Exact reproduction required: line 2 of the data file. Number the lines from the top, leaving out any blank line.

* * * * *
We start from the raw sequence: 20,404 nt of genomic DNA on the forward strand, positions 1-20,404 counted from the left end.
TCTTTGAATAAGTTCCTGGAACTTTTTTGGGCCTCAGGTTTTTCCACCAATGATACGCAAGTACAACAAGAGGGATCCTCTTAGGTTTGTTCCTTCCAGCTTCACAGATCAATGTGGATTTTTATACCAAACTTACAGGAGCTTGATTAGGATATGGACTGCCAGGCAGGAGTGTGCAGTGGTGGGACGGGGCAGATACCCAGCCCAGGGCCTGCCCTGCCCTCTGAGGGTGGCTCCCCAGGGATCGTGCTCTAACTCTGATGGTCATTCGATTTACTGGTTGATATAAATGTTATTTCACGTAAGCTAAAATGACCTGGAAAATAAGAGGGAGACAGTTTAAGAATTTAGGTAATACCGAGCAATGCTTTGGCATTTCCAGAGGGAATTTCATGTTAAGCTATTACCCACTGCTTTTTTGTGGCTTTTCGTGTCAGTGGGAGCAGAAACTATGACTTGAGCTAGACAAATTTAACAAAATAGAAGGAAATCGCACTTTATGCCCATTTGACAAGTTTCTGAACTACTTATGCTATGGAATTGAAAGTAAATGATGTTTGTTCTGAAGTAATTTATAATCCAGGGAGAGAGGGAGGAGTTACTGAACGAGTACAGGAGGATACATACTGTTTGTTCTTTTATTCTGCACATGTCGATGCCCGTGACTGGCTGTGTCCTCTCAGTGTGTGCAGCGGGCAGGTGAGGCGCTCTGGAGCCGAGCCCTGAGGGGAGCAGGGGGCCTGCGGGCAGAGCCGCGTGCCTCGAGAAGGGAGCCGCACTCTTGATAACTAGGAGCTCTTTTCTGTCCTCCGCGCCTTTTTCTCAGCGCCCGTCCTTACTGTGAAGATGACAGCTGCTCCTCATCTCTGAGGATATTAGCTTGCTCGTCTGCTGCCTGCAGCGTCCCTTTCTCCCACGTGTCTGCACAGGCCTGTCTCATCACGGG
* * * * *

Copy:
TCTTTGAATAAGTTCCTGGAACTTTTTTGGGCCTCAGGTTTTTCCACCAATGATACGCAAGTACAACAAGAGGGATCCTCTTAGGTTTGTTCCTTCCAGCTTCACAGATCAATGTGGATTTTTATACCAAACTTACAGGAGCTTGATTAGGATATGGACTGCCAGGCAGGAGTGTGCAGTGGTGGGACGGGGCAGATACCCAGCCCAGGGCCTGCCCTGCCCTCTGAGGGTGGCTCCCCAGGGATCGTGCTCTAACTCTGATGGTCATTCGATTTACTGGTTGATATAAATGTTATTTCACGTAAGCTAAAATGACCTGGAAAATAAGAGGGAGACAGTTTAAGAATTTAGGTAATACCGAGCAATGCTTTGGCATTTCCAGAGGGAATTTCATGTTAAGCTATTACCCACTGCTTTTTTGTGGCTTTTCGTGTCAGTGGGAGCAGAAACTATGACTTGAGCTAGACAAATTTAACAAAATAGAAGGAAATCGCACTTTATGCCCATTTGACAAGTTTCTGAACTACTTATGCTATGGAATTGAAAGTAAATGATGTTTGTTCTGAAGTAATTTATAATCCAGGGAGAGAGGGAGGAGTTACTGAACGAGTACAGGAGGATACATACTGTTTGTTCTTTTATTCTGCACATGTCGATGCCCGTGACTGGCTGTGTCCTCTCAGTGTGTGCAGCGGGCAGGTGAGGCGCTCTGGAGCCGAGCCCTGAGGGGAGCAGGGGGCCTGCGGGCAGAGCCGCGTGCCTCGAGAAGGGAGCCGCACTCTTGATAACTAGGAGCTCTTTTCTGTCCTCCGCGCCTTTTTCTCAGCGCCCGTCCTTACTGTGAAGATGACAGCTGCTCCTCATCTCTGAGGATATTAGCTTGCTCGTCTGCTGCCTGCAGCGTCCCTTTCTCCCACGTGTCTGCACAGGCCTGTCTCATCACGGG